A New York Times review of celebrity chef Guy Fieri's new restaurant has prompted a surge of diners to the mecca of tourist traps -- but not for the reason you might expect.
Restaurant critic Pete Wells' review bashed Fieri's American Kitchen & Bar in Times Square with a litany of questions directed at the Food Network star. "Did you notice that menu was an unreliable predictor of what actually came to the table?" Wells proclaimed. "Any idea why [the watermelon margarita] tastes like some combination of radiator fluid and formaldehyde?"
But instead of scaring diners away, the review -- which has been the most-read story on the Times' website in the last 30 days -- did the exact opposite, attracting the types of people who usually go out of their way to avoid Times Square: New Yorkers.
Locals are arriving in droves to see if the 500-seat restaurant is really as bad as Wells made it to be, BusinessWeek's Claire Suddath pointed out in a recent article. Suddath profiled several local New Yorkers who came to test the validity of the Times' article and see if the Awesome Pretzel Chicken Tenders really were as un-awesome as reported.
“I don’t know what [Fieri] was thinking,” Gary He, a 29-year-old Manhattan resident, told BusinessWeek, upon tasting Fieri's special Thanksgiving menu. “Maybe he’s just trying to replicate what your drunk grandma would make you for Thanksgiving?”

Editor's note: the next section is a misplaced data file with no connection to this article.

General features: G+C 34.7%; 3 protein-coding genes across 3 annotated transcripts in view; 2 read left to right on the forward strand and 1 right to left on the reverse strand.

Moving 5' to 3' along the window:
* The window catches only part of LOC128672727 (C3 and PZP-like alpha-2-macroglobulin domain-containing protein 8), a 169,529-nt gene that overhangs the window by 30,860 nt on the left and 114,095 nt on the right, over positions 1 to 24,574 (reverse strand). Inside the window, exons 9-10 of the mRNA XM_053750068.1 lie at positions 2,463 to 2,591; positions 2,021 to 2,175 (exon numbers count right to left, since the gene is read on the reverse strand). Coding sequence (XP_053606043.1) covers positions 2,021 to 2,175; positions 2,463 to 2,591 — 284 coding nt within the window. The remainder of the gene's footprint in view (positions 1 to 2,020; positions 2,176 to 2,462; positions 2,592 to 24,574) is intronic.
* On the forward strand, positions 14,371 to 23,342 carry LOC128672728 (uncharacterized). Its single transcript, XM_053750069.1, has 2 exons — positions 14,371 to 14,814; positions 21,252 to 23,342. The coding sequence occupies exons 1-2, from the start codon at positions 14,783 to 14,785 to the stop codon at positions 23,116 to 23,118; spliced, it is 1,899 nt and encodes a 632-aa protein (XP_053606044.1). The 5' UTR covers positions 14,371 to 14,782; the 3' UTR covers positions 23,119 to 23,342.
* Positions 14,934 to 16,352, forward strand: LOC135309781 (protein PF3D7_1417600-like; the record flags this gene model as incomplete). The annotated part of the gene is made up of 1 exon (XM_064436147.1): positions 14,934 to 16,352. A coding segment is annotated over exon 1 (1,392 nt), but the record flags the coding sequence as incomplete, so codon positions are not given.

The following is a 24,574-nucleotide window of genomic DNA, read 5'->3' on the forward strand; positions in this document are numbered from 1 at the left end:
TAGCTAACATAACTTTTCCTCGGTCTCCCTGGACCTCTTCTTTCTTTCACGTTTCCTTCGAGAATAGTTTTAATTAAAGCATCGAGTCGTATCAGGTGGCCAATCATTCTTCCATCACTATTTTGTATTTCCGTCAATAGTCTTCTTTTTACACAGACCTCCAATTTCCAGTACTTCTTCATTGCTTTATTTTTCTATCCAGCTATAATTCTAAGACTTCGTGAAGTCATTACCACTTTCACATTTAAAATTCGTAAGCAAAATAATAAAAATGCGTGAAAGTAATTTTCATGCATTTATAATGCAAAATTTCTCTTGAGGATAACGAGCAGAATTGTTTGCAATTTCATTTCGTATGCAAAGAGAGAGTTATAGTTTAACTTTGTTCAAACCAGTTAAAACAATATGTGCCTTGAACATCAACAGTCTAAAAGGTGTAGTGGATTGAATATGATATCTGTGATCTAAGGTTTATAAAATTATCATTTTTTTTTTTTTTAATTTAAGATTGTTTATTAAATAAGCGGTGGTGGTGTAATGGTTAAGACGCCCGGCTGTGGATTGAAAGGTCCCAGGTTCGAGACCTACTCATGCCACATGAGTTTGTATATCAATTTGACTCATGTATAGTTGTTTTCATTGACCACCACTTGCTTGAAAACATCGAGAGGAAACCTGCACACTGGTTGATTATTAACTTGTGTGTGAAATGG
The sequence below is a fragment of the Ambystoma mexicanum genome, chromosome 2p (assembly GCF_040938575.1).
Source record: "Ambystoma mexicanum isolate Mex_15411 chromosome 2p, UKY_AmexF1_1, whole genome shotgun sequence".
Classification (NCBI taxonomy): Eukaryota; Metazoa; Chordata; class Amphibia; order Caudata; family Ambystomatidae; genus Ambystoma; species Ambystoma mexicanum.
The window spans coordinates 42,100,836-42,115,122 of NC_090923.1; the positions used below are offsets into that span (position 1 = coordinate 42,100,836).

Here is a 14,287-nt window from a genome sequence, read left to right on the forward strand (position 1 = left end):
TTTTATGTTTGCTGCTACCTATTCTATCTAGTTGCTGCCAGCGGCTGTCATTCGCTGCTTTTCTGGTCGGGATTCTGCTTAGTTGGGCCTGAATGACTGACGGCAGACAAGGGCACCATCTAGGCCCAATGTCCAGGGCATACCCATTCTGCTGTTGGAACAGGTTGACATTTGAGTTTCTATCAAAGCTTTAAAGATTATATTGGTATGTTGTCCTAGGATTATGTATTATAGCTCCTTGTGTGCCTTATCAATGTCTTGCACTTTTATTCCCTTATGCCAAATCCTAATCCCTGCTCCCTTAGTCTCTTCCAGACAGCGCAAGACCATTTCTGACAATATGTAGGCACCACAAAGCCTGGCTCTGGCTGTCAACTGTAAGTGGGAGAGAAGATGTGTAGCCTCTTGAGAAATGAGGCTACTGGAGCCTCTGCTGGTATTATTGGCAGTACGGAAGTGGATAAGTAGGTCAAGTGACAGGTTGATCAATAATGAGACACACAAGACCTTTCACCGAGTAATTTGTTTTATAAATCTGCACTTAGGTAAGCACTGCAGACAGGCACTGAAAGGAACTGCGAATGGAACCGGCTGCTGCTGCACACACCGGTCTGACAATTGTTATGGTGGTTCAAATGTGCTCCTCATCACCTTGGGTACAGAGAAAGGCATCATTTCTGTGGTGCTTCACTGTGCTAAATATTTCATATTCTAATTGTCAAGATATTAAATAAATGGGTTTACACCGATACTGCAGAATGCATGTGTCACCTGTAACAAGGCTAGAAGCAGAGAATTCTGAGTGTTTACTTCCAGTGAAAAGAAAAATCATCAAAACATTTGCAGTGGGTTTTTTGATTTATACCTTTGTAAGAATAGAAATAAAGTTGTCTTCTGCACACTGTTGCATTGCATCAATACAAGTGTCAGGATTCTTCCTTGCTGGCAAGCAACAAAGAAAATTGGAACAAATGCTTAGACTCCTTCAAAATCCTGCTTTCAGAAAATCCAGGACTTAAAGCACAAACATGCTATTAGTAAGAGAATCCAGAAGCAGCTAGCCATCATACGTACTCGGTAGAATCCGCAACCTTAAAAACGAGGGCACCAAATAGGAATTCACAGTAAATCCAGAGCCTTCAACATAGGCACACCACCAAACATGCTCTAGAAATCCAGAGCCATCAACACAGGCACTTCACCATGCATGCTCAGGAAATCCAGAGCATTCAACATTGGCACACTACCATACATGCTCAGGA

After Wells' review was published, Fieri appeared on the Today show to defend himself, describing the piece as "ridiculous, overboard and having an agenda."
Another Business Week article by economics writer Tom Keene criticized the negative revies as an elitist takedown of "the cuisine, the food, the diet of middle-class America."
But whether people are going out of morbid curiosity, to add their voice to the crowd-bashing, or simply because they are fans of Fieri's bleached tips, the consensus seems to be that the bottom line is doing fine. Even Suddath's generally-negative review admitted that "many more [seats] than I expected were full."
Apparently the adage that any press is good press is true, as Guy's American Kitchen & Bar isn't the only establishment that has survived following mixed media coverage.
The owner of the Southwest Shooting Authority, an Arizona gun store, reported a surge in business after his ad banning Obama voters went viral and garnered negative publicity.